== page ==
ERA4TB to transform the development of new therapies for tuberculosis

ERA4TB to transform the development of new therapies for tuberculosis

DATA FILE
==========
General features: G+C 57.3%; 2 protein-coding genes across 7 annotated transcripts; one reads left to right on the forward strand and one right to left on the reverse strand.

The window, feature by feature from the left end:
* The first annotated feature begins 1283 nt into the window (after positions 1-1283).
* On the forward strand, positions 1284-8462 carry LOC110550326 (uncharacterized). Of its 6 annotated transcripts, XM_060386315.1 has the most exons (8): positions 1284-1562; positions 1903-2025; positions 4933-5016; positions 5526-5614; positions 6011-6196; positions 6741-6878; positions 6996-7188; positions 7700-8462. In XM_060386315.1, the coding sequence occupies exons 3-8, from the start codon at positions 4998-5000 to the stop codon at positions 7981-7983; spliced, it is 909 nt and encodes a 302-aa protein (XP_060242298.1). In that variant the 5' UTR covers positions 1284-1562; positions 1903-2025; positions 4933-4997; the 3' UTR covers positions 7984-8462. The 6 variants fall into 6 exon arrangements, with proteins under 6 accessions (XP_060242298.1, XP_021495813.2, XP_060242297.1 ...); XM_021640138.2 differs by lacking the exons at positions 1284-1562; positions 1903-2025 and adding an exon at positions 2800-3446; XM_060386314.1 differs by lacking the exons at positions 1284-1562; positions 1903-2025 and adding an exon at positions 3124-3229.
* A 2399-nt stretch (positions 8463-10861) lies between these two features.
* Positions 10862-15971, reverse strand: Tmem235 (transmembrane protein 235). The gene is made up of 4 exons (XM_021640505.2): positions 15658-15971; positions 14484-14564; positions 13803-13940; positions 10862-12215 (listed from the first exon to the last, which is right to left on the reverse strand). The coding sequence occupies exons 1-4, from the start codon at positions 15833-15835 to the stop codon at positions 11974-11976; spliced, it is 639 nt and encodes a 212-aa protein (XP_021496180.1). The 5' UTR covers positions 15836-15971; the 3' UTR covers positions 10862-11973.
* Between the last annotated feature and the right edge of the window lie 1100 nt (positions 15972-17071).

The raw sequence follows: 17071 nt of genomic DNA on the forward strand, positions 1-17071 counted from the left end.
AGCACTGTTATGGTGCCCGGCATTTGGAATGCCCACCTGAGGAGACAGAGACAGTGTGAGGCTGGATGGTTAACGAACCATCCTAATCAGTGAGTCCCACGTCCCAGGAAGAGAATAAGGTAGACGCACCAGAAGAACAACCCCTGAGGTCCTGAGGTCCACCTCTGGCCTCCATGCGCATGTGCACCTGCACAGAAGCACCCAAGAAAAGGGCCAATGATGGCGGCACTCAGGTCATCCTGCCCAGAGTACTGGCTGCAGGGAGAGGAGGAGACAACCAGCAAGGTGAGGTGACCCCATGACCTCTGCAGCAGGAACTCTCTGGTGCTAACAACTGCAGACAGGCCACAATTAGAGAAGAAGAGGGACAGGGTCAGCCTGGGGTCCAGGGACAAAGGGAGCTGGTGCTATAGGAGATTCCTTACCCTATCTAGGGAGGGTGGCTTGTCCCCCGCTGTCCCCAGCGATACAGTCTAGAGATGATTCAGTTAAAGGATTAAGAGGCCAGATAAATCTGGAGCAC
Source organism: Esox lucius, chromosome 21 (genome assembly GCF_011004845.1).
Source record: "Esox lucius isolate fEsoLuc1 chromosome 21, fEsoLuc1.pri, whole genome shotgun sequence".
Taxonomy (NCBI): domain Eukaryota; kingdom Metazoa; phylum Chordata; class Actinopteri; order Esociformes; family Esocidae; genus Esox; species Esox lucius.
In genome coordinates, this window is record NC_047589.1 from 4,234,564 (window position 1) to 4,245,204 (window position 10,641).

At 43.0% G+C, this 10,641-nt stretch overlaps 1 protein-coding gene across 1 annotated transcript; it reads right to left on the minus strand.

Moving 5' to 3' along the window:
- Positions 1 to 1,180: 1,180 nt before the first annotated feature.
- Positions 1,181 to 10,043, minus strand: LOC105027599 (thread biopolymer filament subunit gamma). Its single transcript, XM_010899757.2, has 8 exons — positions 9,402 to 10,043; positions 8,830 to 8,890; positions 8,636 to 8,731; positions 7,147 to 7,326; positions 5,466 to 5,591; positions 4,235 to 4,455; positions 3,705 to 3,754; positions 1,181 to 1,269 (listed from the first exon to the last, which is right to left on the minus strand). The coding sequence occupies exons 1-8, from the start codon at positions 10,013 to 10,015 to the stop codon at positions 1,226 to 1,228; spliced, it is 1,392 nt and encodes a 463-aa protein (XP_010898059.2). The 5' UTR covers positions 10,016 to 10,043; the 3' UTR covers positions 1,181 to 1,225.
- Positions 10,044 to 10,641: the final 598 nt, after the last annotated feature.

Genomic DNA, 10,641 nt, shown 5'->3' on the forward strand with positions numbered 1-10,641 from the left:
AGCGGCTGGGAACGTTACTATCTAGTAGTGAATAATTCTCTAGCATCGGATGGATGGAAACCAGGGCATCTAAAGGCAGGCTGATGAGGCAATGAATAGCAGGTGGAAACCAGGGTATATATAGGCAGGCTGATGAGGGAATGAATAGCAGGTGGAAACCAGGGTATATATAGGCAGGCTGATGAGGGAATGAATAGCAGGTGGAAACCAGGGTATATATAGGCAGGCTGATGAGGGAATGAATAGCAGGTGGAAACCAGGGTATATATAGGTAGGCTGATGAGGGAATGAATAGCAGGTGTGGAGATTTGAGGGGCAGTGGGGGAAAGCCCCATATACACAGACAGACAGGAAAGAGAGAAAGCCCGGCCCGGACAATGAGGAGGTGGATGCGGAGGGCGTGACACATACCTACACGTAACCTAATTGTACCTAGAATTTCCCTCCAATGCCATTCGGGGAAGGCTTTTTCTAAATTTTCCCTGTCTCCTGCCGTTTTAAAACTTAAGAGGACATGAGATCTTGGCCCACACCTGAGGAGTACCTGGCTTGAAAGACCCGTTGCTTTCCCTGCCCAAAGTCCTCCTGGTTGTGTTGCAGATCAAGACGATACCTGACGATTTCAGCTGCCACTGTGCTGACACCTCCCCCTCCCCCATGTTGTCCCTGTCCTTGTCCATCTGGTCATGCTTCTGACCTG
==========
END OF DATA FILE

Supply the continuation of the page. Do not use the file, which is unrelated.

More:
With a team of more than thirty public and private organisations and a budget over 200 million euro, ERA4TB aims to radically transform the way in which new therapies are developed for the treatment of tuberculosis. Tuberculosis, caused by the bacterium Mycobacterium tuberculosis, is the leading cause of death from infectious disease in the world. According to the World Health Organisation (WHO), it is estimated that 10 million people became ill with tuberculosis in 2018 and 1,6 million died from the disease. Although its incidence is decreasing, the drug-resistant variety of the infection constitutes a growing threat to the safety of the world's population. The UN has thus committed to ending the tuberculosis epidemic by 2030 through the joint action of its member states. The standard treatment of tuberculosis consists of the combined administration of three or four antibiotics, all of which were developed more than 60 years ago. The minimum duration of treatment is six months, although if the infection is of the resistant type, the treatment needs to be e extended to about two years. "The appearance of these bacteria resistant to conventional treatments forces us to look for new drugs which, in combination with others which are in use, can fight the new strains," the researchers explain. "This represents a challenge for Europe as well as a global issue, since if we do not fight against multidrug-resistant tuberculosis, the disease could become a global problem." ERA4TB focuses on a drug's development phase which begins once a new potentially effective drug has been identified and runs until the first clinical trials. This phase, in which the safety and efficacy of the compound are verified and the best dosage is determined, is a process that costs between 10 and 20 million euro and can last up to six years. Therefore, if a new treatment is developed in which four compounds are combined sequentially, the waiting time is more than twenty years. The ERA4TB project proposes abandoning this sequential scheme in order to adopt a parallel development pathway that allows for the simultaneous research of more than a dozen potentially effective molecules against tuberculosis. This approach, which would take the form of an adaptive collaborative network, will allow ERA4TB to optimise the costs of developing new drugs against antimicrobial resistance (AMR) and, more importantly, to significantly reduce the times taken developing the new combined treatments needed to eradicate this epidemic, the researchers say. We are very excited about the launch of ERA4TB, a unique collaborative project in the field of tuberculosis, in which the experience of public partners and a portfolio of promising preclinical candidate drugs from pharmaceutical companies come together in order to accelerate the development of new clinical candidates. The ultimate goal is to provide an innovative and distinctive combination regimen for the treatment of tuberculosis, which can play a key role in the programme for the eradication of the disease," David Barros, project leader and vice-president, Global Health R&D, GlaxoSmithKline Barros is also the head of research at the tuberculosis unit. The project has two significant goals. First, to take at least six new antibiotics to clinical trials as well as two combinations of these which are safe and effective treatments against any form of tuberculosis. And, secondly, to guarantee that the network created in the project is sustainable so that the capacities and the collaboration built between experts and institutions last over time and become well-established in Europe, so it can also be used for the development of other drugs to fight antimicrobial resistance. One of the keys to achieving these objectives lies in the collaboration between the 31 partners that make up this consortium, who come from the academic world, the pharmaceutical industry and from non-profit organisations who specialised in the fight against tuberculosis. Related Stories



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